Wednesday, July 27, 2005

Mulligan Army

Three items about the future of the army (well, to be fair one's the military in general) have hit the lines today, and together I think they presage some interesting times.

First, there's the report from the New York Times that the Army is going to rebase most of the overseas based units (50,000 soldiers, from Germany and Korea mostly) in the US.

Second, there is this quick one - two punch of articles that combined indicate the US plans to and Iraq's willing and eager to see a significant reduction of forces in Iraq by next year.

Finally, there's this announcement that is allegedly going to be soon followed with a declassified version of a significantly new strategy in fighting the war on terrorism.

Putting them together it looks to me like the folk in charge are trying to have a mulligan - a do-over. Oh, don't get me wrong. There's been a constant tension in foreign affairs philosophies in our nation between isolationism and interventionism - and getting everyone home has been a longterm goal of the former. But in the midst of a war - an attack on US - pulling folk home isn't just to get them away from there, but rather a preparatory move for something else.

I see three not-mutually-contradictory threads in all this. First there's the obvious - we're trying to win a war, and we're in trouble because our assets aren't flexible. We've no reserve. And the stated goals for both Afghanistan and Iraq haven't been accomplished and indeed seem further away than ever. Back up, reorganize, and focus on the real fight is a good idea, I think. But that's not the only reason.

The second reason is local politics. Iraq is rapidly becoming a burden to those who supported it. By ending it, those in charge can claim to be following the public will - reducing their "wrong way" numbers right before an election. It allows (and intends) to assuage deep pain and frustration among the families of those called, and attempts to restore the appearance of leaders keeping focus on the ultimate objective, in turn restoring the "right way" numbers.

The third reason is less obvious. It's the fact that recruitment is DOWN - way down, looking like less than 3/4 of already reduced recruitment objective down. And retention in the 'decision point' is not looking all that hot either. [Decision point. The majority of recruits - officer and enlisted - are single. Somewhere between 4 and 8 years, however, they get married. And right near that point most of them realize that they can still get a "full" civilian career if they leave now, but if they extend their service their civilian careers will be shortened, with resultant cuts in retirement benefits. As a specific example, military service does NOT apply to Social Security benefits.] Re-examine the preceding plans and you'll see that there's an attempt to reduce the big pains that are hurting both recruitment and retention.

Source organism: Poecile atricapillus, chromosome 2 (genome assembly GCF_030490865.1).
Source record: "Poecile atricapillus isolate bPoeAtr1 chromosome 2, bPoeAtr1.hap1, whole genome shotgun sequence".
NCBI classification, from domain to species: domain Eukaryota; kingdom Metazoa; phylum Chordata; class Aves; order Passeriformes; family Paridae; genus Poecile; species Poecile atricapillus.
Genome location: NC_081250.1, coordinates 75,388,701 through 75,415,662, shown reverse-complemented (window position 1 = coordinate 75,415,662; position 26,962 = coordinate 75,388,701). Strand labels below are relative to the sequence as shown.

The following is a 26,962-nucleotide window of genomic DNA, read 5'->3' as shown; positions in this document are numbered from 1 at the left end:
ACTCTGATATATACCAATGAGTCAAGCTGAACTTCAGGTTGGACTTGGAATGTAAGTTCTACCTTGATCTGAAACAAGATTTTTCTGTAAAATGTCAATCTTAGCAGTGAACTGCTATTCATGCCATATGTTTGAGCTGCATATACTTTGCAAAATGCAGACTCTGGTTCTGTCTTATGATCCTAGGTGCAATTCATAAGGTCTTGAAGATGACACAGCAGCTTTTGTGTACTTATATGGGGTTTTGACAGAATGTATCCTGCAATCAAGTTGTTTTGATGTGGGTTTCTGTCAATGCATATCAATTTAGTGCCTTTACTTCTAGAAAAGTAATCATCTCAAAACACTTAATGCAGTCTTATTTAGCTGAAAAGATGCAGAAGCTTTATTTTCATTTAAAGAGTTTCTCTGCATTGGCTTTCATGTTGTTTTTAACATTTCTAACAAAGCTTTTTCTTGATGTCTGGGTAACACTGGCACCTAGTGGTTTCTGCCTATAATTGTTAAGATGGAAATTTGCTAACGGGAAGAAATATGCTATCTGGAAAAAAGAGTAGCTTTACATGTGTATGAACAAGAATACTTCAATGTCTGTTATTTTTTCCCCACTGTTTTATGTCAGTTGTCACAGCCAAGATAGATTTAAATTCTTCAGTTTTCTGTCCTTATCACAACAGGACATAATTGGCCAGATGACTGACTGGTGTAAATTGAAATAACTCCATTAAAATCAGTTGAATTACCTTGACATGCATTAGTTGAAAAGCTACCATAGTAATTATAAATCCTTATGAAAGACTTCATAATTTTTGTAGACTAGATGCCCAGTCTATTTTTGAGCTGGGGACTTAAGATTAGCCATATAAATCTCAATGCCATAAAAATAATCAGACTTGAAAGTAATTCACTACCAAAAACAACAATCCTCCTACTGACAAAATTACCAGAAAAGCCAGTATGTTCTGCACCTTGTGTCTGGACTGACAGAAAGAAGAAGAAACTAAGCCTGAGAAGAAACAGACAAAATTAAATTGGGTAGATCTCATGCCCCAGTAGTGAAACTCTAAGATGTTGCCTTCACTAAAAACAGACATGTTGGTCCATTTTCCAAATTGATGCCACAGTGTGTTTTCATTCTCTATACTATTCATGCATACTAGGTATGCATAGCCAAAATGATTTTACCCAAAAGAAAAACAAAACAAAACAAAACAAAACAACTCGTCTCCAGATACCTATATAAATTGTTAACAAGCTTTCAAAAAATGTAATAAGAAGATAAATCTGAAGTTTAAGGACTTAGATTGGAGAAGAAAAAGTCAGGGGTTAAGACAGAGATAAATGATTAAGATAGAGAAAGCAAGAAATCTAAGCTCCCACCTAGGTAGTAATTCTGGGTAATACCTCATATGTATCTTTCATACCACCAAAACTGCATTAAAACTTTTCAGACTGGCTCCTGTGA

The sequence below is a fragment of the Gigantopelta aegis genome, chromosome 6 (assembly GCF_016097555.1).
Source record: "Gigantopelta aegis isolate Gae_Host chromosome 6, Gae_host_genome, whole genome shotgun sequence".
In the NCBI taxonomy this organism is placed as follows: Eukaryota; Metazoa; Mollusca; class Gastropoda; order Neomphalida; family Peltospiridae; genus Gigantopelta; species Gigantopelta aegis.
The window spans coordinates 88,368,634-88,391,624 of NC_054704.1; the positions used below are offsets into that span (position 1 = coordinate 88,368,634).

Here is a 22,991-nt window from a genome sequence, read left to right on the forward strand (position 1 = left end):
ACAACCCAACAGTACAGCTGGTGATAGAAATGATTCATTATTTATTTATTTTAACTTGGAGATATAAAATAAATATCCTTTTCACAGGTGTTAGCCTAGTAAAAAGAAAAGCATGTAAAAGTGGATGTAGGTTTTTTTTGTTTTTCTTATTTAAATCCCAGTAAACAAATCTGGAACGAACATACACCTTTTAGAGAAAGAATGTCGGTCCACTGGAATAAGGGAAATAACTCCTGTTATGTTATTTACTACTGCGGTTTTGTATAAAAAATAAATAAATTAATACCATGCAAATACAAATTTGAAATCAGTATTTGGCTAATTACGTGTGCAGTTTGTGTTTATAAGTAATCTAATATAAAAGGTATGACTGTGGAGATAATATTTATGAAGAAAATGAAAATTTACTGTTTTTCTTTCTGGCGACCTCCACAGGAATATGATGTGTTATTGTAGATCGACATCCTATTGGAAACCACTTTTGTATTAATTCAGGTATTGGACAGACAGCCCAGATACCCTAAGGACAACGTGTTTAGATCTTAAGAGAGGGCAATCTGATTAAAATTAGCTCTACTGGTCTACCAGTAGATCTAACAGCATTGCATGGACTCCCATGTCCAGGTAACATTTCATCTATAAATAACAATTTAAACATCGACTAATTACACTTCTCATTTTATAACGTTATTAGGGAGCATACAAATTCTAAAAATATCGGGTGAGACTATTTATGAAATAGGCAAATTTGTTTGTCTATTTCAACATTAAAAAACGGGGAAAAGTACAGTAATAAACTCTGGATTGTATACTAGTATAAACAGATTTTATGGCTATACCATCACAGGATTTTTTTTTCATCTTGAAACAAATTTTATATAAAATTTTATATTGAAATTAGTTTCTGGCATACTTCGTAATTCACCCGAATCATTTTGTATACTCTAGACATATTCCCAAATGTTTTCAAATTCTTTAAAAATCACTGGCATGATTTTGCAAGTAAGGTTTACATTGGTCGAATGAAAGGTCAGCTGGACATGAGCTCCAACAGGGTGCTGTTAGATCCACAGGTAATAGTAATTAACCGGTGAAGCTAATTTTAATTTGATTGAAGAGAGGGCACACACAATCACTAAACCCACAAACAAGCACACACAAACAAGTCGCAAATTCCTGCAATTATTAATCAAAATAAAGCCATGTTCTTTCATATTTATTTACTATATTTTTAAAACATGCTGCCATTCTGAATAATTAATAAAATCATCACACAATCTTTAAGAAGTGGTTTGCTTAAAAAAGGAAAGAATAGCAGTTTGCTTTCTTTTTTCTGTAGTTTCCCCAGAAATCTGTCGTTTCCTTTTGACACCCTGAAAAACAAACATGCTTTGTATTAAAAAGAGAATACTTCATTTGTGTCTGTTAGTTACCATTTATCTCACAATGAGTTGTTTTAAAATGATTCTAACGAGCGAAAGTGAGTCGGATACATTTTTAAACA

There are several problems I foresee of which two stand out. The first is that people don't forget. It's not a game, we don't have a rewind button. It's not a rebound, it's an attempt go grow from the current status. The second problem is money. Oboy, is it money.

We're moving 5,000 soldiers to Fort Carson (for example). The housing for the soldiers and their families isn't there, neither onpost nor in Colorado Springs. In the longish term it means more housing has to be built - both on and off post - with dollars being spent. In the short term it means housing shortages which means higher prices for existing residences which means either families and soldiers get shortchanged OR we spend more supplemental money.

Another cost of moving is that we're looking at moving ALL instead of SOME. Presently we move about a third of the assigned personnel in Germany every year, and pay rent for the land on which our bases sit. We're going to triple that cost (moving), AND we're going to have to pay for the land, and we're probably going to have to pay clean-up costs.

And that's just for the peace-time (relative) part of bringing most of our overseas forces home. Add in the cost of moving those units' equipment and it begins to stagger the budget.

But there's something that's not in the above that's going to be more fun. I recall (and do not have available) that the Army is intending to develop "lily pad" bases in several less-developed nations. They'll be short-term deployments for soldiers - battalions at a time, swapping out with other battalions in turn, providing a core around which brigades (sorry - units of action) can form on need. Each base will cost money. Stocking the bases will cost, as will supplying them. Add in the need to transport a battalion every six month or so and it gets downright scary.

No, there's no such thing as a mulligan in real life. And attempts to do so are painful and expensive whether they succeed or not. I hope the folk making these decisions put the costs in front of us - no more "100 billion is preposterously high for an invasion of Iraq" remarks. Otherwise, it won't be a mulligan.

It'll be a catastrophe.


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